What various glory shinesl
The .-rolling rays too siercely beat
Upon our fsinting minds.

6. Angels are lost in sweet furprize,

If Thou unveil Thy grace;
And humble awe runs thro' the skies,
When wrath arrays Thy face.]

7. When mercy joins with majesty

To spread their beams abroad;

Not all the fairest minds on high
Are shadows ef a God. .

8. Thv works the strongest seraph fings
In a too seeble strain;
And labours hard on all his strings
To reach Thy thoughts in vain.

9 Created pow'rs, how weak they be!
How short our praifes fall!
So much a-kin to nothing we,
And thou th' eternal all.

CCCLXXIII. The Humiliation and Exaltation os Christ.

1. THTTHO has believ'd Thy Word,

VV Or Thy falvation known?
Reveal thine arm, almighty Lord,
And glorify thy Son.

2. The "Jews csteem'd Him here
Too mean for their belies:

Sorrows His chies acquaintance were, •
And His companion gries.

3. They turn their eyes away,
And treated Him with scorn;

But'twas their gries upon Him lay,
Their forrows He has born.

4. 'Twas for the stubborn Jsws
And Gentiles then unknown,

The God of justice pleas'd to bruise
His belt-beloved Sox.

5. "Hut I'll prolong his days,

"AruHnake his kingdom stand,
"My pleafure (faith the God of' Grace)
"Shall prosper in His hand. .

[6. "His joyful foul sh'all see
"The purchase of His pain;
"And by His knowledge justify
"The'guiity fons of men.]

N 5 [7--'!.

[7. "Ten thoufand captive (lav??, "Releas'd from death and fin, "Shall quiftheir prifons and their graves; "And own His pow'r civine.} [8. "Heav'n lhall advance my So N "To joys that earth deny'd; "Who faw the follies men had done, "And bore their fins and dy'd.j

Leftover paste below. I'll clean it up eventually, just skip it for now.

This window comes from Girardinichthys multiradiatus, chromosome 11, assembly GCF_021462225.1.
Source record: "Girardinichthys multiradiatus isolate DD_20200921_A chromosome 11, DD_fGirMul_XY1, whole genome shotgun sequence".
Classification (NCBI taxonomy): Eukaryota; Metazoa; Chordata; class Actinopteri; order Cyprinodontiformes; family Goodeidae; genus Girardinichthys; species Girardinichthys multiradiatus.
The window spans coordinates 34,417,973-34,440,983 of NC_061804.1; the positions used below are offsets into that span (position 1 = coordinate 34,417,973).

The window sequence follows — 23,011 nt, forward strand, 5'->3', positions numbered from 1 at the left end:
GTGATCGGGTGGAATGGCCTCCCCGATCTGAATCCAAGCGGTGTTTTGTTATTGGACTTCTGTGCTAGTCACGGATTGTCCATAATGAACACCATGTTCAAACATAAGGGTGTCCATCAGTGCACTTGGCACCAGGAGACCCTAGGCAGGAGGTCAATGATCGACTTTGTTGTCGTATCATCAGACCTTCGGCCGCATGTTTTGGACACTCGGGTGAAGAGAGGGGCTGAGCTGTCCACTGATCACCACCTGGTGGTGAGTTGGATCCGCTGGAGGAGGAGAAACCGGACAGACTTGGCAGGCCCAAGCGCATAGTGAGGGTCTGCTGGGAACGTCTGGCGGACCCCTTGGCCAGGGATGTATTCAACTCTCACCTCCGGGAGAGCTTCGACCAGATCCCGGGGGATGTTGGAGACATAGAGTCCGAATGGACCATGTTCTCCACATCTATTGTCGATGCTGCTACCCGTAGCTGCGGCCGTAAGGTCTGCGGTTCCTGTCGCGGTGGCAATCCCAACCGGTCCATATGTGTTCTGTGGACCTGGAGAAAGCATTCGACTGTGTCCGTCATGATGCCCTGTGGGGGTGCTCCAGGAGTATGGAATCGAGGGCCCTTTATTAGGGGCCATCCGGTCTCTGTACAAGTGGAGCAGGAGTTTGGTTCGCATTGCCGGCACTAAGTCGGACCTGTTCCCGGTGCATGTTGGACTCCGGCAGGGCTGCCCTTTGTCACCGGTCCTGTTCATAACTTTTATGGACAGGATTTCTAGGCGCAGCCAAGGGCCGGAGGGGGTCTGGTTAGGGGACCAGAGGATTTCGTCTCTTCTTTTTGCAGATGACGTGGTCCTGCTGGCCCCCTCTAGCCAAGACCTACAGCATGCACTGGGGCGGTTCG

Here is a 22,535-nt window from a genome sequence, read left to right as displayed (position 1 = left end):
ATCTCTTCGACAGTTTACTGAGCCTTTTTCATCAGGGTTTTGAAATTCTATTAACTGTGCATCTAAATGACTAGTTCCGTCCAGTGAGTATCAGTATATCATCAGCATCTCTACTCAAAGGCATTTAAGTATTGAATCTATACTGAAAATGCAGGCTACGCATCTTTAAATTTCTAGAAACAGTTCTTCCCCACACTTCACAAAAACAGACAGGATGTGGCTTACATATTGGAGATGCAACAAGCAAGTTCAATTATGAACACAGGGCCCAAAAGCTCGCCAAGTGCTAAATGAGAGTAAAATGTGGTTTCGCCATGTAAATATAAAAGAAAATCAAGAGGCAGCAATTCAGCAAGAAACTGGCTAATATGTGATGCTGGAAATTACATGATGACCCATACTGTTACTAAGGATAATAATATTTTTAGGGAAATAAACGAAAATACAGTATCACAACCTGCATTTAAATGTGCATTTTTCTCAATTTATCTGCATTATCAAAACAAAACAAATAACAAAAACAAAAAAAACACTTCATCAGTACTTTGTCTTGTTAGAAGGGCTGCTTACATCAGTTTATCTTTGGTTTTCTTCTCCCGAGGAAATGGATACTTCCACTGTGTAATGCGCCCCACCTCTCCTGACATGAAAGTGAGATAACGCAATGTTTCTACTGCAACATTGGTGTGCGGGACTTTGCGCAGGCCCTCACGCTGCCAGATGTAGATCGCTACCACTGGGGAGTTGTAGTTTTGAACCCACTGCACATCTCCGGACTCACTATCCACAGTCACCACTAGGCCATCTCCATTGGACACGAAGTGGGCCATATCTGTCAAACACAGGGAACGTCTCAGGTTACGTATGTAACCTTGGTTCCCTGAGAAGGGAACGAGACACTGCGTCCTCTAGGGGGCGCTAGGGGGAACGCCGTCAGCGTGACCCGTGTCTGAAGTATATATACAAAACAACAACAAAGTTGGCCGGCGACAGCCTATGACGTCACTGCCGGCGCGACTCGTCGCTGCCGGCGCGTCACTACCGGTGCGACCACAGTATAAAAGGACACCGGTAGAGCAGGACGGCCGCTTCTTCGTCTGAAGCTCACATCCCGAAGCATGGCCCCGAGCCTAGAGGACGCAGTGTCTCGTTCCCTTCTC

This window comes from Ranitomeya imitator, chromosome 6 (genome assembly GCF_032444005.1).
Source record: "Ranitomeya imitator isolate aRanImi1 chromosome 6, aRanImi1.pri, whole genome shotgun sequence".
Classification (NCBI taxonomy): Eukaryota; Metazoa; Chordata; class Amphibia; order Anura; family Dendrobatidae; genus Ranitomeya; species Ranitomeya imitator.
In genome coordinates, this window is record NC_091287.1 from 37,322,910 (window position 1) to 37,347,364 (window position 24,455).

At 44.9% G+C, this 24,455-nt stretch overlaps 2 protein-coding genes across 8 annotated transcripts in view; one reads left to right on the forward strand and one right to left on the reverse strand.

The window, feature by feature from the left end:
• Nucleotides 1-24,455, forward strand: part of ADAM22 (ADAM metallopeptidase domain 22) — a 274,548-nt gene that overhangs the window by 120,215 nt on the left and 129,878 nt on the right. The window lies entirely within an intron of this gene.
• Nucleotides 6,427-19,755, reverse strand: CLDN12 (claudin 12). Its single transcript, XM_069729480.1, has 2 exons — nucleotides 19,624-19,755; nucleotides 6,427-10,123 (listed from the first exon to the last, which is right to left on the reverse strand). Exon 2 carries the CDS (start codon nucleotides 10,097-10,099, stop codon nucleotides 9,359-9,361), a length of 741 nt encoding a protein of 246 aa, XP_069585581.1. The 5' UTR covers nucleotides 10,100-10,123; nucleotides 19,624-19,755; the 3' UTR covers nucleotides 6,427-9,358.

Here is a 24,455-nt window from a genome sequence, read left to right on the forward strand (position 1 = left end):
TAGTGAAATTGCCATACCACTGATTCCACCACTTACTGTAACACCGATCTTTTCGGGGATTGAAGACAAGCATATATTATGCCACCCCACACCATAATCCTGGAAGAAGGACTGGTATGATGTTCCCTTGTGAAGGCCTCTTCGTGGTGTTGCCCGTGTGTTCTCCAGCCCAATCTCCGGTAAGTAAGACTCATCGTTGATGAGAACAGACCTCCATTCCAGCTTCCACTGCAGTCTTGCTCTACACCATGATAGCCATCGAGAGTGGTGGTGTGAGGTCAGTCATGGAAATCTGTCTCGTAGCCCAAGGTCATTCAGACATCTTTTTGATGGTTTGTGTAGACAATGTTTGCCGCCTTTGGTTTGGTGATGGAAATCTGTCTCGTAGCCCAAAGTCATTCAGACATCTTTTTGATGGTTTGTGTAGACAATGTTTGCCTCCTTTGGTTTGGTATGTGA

CCCLXXIV. The Christian. 7s.

'HO is as the christian great?
Bought, and wafrTd with facred
Crowns He sees beneath his seet, [blood,
Soars aloft and walks>with God.

5. Who is as the christian wise?
He his nought for all hath given,
Bought the pearl of greatest price,
Nobly barter'd earth for heaven.

«. Who is as the christian blest?
He hath found the long'd-sor stone,
He Is join'd to Christ his rest,
He and happinels arc one.

4.E rth ard Heaven together meet,
Gifts, in Kim and graces ]oin,
Mnke the character compleat,
All immortal all divine.

3. Lo-!-his cloathing is the Sun,
The bright Sun of righteousness;

He hath put falvation on,
jcsiis is the beauteous dre:s,

6. Lo.! He seeds on living bread,
Drinks the fountain from above,
Leans on "jesu's breast his head,
Feasts for ever on his love!

.j. Angels here his servants are,
"""aread for Him their, golden wings;

To his throne of glory bear,
Seat Him by the king of kings.

8. Who shall gain that heavenly height?
Who his Saviour's face shall see?
I Who claim it in his right,
Christ who bought it all for me.

% CCCLXXV. Christ's Live and the Soul's Jealoasy os her own.

[•• \X7''0 is this fair one in distress, W That travels from the wile'erness t And, press'd with forrows and with fins, On her beloved Lord she leans?

2. This is the spouse of Christ our God, Bought with the treafures of His blood; And her request and her complaint,

Is but the voice of every faint.]

3. " G let my name engraven stand,

"Both on Thy heart and on Thy hand:
"Seal me upon Thine arm; and wear
"That pledge of love for ever there.

A . " Stronger than death thy love is known,
''Which floods of wrath could never drown;
"And hell and earth in vain combine
"To quench a fire fo much divine.

5. " But I am jealous of my heart,

"Lest it should once from Thee depart;
"Then let Thy name be well imprest
"As a fair fignet on my breast.

6. " 'Till thou hast brought me to thy home, "Where sears and doubts can never come; "Thy count'nance let me often see,

"And often Thou shalt hear from me.

7. " Come my beloved, haste away,
", Cut short the hours of thy delay,
"Fly, like a youthful heart or roe,
'' der the hills where spices grow!

CCCLXXVl